Speaking of what you can do with the city, The Putting Lot is a collective of professionals from different backgrounds that will bring miniature golf to a vacant lot in Bushwick for the summer. Designs for the course’s nine holes are currently being solicited through an open design/build competition. As a proposition for urban design, the competition’s submissions are meant to engage with themes of urban sustainability, and a stipend of $500 will be provided for the construction of winning entries. See the competition brief for more details.
The Architectural League was an early promoter of the ability of design expertise to add value to urban space. Back in 1992, the League curated The Productive Park: New Waterworks as Neighborhood Resources, which examined the potential use of city-owned property atop aquifers in Brooklyn and Queens to simultaneously expand the city’s supply of water and public space for recreation.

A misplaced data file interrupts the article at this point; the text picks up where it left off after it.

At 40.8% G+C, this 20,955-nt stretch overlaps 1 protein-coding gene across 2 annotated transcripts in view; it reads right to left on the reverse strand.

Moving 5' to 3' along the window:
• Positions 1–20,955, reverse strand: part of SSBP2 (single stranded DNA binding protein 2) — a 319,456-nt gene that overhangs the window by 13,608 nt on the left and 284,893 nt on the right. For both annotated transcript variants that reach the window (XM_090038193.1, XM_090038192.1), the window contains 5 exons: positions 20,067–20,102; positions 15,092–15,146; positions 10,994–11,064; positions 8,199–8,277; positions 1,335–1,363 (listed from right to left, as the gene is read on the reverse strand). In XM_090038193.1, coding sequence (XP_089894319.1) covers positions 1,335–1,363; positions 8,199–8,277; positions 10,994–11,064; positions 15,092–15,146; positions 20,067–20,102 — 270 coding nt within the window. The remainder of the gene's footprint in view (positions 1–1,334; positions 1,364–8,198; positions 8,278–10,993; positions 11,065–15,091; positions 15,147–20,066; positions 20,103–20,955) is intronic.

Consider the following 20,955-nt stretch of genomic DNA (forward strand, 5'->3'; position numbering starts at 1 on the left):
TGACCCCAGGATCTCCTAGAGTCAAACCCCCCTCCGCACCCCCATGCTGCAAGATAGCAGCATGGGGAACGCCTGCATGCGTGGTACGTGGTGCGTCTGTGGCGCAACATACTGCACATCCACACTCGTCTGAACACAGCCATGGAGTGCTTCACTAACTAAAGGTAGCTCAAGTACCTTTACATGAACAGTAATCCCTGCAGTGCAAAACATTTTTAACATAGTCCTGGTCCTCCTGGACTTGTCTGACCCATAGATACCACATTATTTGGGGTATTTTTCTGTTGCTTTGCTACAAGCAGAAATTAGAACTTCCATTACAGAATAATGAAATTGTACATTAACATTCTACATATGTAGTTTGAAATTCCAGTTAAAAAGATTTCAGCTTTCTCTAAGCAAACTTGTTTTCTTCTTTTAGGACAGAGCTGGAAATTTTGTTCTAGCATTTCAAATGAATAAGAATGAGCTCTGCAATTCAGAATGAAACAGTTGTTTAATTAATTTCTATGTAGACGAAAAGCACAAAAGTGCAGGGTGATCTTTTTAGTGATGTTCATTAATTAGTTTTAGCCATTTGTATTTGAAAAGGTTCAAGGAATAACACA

In the years since, empty space in the city has gone from being seen as a liability, prone to crime and symbolic of urban decay to being considered an asset to be used for public benefit. The urban agriculture movement flourished as part of this transformation, as community gardeners and urban farmers gained legal status for their productive use of neglected property.
The Putting Lot has secured a spot for a recreational amenity in Bushwick, offering an interesting new program for an underutilized vacant area. There’s still time to submit your designs, so get out your pencils: the competition deadline is 6pm next Monday, April 27.
The views expressed here are those of the author only and do not reflect the position of Urban Omnibus editorial staff or the Architectural League of New York.